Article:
More than 152,000 students in metro Detroit attend class in a district or charter other than the district where they live. As minorities move into some districts, other students use the state schools-of-choice law to move to less-diverse districts.
Families say they use "choice" to move their kids to higher-performing, or safer, schools. Consciously or not, however, this law has left many districts in Wayne, Oakland or Macomb County more racially segregated.
Chastity Pratt Dawsey and Mike Wilkinson looked at how this happened in Eastpointe:
The white flight seen in Eastpointe is playing out in districts across metro Detroit and around the state. In the past 20 years, as African Americans have moved out of Detroit and into the suburbs, white parents have, whether by chance or design, used the state’s schools of choice program to move their children to less diverse, more white traditional public schools. At the same time, some black families have chosen historically white suburban school districts to send their children, while others are choosing charter schools that are strikingly more segregated and black.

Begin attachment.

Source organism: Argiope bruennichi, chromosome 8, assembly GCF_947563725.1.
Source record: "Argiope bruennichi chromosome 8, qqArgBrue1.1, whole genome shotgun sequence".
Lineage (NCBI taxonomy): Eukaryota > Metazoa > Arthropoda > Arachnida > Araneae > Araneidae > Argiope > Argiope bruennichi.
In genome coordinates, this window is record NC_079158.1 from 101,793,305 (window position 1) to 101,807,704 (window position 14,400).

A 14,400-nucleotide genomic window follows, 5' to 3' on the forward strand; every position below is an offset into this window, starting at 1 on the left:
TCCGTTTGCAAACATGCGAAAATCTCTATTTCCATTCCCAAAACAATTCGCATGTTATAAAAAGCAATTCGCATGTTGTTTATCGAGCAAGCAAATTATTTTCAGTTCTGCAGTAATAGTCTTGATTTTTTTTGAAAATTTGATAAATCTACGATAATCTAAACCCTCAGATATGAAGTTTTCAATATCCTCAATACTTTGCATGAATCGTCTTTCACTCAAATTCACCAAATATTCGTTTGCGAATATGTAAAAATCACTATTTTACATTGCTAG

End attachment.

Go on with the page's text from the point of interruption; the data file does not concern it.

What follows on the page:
As a result, school districts across parts of the state are ending up more racially segregated than the communities from which they draw students.
How to use this database
Choose a district or county to get a snapshot of its student population. To get more information, click on the "Out" and "In" boxes, which show how many students are coming into a district via choice or leaving. Follow the prompts to compare districts' racial makeup.
Support for the Detroit Journalism Cooperative on Michigan Radio comes from the John S. and James L. Knight Foundation, Renaissance Journalism's Michigan Reporting Initiative, the Ford Foundation and the Corporation for Public Broadcasting.